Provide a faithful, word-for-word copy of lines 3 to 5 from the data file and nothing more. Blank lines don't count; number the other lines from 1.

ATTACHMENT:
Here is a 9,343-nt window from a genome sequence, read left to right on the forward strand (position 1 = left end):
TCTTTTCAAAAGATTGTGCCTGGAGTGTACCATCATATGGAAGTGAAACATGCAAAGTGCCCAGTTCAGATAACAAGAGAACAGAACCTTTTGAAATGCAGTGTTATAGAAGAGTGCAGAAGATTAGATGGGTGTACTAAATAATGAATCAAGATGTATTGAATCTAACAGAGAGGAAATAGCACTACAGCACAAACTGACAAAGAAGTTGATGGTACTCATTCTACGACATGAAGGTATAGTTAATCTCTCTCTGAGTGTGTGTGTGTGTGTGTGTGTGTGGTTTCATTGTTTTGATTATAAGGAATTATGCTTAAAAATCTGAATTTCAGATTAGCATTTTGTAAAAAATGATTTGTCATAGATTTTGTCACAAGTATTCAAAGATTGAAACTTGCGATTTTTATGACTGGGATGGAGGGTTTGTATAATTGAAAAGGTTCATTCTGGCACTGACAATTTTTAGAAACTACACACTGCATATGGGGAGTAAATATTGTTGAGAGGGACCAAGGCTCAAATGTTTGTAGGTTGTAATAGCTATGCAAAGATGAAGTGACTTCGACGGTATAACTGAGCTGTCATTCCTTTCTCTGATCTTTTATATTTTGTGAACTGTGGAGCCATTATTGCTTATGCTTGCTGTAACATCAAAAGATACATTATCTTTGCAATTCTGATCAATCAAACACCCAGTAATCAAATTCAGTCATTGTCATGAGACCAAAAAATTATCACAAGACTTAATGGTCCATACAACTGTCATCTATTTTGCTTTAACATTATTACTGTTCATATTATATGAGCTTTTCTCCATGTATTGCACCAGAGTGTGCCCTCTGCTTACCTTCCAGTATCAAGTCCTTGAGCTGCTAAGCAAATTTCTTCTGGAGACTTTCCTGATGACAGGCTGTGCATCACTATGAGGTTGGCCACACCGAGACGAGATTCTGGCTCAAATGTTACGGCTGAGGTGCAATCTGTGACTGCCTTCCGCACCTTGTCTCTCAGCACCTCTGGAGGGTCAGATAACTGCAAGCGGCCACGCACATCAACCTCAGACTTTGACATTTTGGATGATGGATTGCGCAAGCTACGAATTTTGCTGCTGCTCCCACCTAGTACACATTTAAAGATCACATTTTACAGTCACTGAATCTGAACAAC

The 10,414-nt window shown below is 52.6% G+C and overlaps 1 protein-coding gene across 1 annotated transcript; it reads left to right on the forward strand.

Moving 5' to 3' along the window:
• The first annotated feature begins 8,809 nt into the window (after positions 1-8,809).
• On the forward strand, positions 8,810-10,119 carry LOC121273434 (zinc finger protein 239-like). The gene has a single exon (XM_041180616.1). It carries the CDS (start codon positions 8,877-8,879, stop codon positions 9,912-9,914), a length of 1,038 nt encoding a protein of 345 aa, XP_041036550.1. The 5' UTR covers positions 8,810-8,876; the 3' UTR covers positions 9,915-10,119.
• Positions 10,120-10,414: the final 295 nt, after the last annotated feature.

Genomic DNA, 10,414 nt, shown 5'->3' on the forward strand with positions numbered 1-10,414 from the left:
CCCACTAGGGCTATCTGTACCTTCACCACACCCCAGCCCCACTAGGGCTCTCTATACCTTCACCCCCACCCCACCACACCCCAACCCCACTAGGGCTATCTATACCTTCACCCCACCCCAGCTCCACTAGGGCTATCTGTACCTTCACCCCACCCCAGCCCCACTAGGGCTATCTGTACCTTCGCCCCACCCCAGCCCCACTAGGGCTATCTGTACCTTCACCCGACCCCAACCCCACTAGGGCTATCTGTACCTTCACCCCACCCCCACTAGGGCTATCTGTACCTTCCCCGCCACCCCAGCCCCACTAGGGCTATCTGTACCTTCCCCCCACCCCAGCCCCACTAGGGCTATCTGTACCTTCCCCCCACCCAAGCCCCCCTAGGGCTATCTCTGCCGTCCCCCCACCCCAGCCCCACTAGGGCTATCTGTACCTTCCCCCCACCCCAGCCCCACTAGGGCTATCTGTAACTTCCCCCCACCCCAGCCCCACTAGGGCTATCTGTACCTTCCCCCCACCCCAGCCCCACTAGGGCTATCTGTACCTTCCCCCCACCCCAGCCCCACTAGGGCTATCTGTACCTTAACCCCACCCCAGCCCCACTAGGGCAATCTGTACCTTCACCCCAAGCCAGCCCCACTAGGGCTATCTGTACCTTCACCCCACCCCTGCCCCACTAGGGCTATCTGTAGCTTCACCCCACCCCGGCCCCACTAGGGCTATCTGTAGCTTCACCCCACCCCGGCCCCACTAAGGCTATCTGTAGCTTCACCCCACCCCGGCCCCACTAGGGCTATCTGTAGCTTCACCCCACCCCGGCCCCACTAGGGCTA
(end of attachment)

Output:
The 10,414-nt window shown below is 52.6% G+C and overlaps 1 protein-coding gene across 1 annotated transcript; it reads left to right on the forward strand.

Moving 5' to 3' along the window:
• The first annotated feature begins 8,809 nt into the window (after positions 1-8,809).